Latest News

Time to Talk Day 2019 will take place on Thursday 7th February

6th February 2019

How are you?

Many of us will answer ‘fine’, even when we’re not.

Too often, mental health problems are treated as a taboo subject – something not to be talked about, especially at work.

However, mental health affects us all and we should feel able to talk about it. There are lots of different ways to have a conversation about mental health. And you don’t have to be an expert to talk.

One in four of us will experience a mental health problem and 9 in 10 say they have faced negative treatment from others as a result. By choosing to be open about mental health, we are all part of a movement that’s changing the conversation around mental health and ensuring that no one is made to feel isolated or alone for having a mental health problem.

Jo Southan, Barhale’s Health & Wellbeing Lead, said: “The statistics around mental health in construction are truly worrying. It’s been widely recognised that one in four people have mental health concerns, while a report commissioned by Public Health England last year found that male construction workers were at the greatest risk of suicide.

“It is our duty, as a responsible employer, to maintain both the physical and mental welfare of all our colleagues. Many people find it difficult to talk about mental health and we’re trying to help break that silence.”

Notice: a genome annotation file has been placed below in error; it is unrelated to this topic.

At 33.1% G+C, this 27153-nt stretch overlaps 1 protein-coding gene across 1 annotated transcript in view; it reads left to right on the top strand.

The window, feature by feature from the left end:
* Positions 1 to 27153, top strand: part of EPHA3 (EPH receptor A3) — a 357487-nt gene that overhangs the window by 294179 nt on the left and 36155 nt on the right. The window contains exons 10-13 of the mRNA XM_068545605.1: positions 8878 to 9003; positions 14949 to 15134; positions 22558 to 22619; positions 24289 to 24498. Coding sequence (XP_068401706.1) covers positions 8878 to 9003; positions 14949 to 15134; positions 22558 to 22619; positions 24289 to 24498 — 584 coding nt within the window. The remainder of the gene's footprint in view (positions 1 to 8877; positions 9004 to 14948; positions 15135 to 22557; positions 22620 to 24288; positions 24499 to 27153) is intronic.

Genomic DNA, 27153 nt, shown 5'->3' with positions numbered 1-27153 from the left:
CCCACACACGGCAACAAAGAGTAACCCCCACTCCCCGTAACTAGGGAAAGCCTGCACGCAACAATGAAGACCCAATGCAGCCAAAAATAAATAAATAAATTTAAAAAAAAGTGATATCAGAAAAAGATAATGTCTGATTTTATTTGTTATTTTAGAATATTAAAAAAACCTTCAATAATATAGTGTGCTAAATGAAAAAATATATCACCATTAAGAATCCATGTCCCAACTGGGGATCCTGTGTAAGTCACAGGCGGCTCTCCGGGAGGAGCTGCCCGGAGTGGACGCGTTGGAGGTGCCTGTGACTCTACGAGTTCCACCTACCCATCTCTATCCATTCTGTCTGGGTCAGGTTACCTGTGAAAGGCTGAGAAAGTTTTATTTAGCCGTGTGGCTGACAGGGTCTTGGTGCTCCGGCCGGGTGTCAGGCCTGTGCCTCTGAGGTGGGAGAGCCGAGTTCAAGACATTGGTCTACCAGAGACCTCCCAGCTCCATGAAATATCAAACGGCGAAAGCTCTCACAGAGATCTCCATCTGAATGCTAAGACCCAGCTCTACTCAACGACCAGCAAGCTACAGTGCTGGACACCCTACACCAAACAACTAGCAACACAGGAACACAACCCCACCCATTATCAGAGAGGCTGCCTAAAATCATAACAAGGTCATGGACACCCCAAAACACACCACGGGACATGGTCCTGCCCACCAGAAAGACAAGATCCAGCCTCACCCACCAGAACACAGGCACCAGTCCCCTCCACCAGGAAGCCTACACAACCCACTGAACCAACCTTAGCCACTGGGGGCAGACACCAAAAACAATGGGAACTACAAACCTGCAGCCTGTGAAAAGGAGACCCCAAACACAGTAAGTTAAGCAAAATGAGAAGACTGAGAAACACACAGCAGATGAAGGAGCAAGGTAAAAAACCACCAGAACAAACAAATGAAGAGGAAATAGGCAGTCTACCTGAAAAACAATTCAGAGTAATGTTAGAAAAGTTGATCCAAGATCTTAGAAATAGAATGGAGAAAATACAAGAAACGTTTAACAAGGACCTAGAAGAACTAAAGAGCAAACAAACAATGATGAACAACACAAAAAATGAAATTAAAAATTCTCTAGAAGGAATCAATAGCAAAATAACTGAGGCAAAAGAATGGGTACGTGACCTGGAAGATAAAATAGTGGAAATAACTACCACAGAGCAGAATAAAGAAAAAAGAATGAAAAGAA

As part of our ongoing commitment to this, Barhale are supporting Time to Talk Day. Taking place on Thursday 7th February, this is a day when everyone is encouraged to have a conversation about mental health.

We all have time to take a 10 minute tea break, so why not take the opportunity on Thursday to have a team break and get to know each other a little better. Becoming familiar with the people around you means you are more likely to notice when someone is acting a bit different and potentially pick up any earlier warning signs. A report commissioned by Unum (our Employee Assistance Provider) showed that people with mental health conditions reduced absenteeism by 18% when they had prevention and intervention services in place – a simple conversation is an intervention.

We want everyone who works for and with Barhale to feel they can be open about their mental health, and ask for support if they need it.

Jo Loughran, Director of Time to Change, said: “Mental health problems are common and can affect any one of us, yet too often people are afraid to talk openly about mental health for fear of being judged. There are lots of different ways to have a conversation about mental health. And you don’t have to be an expert to talk. Whether you’re talking on a walk, or listening over a cuppa, your chat can make a big difference. However you do it, make a conversation about mental health this Time to Talk Day.”

For information about Time to Talk Day and how you can get involved please visit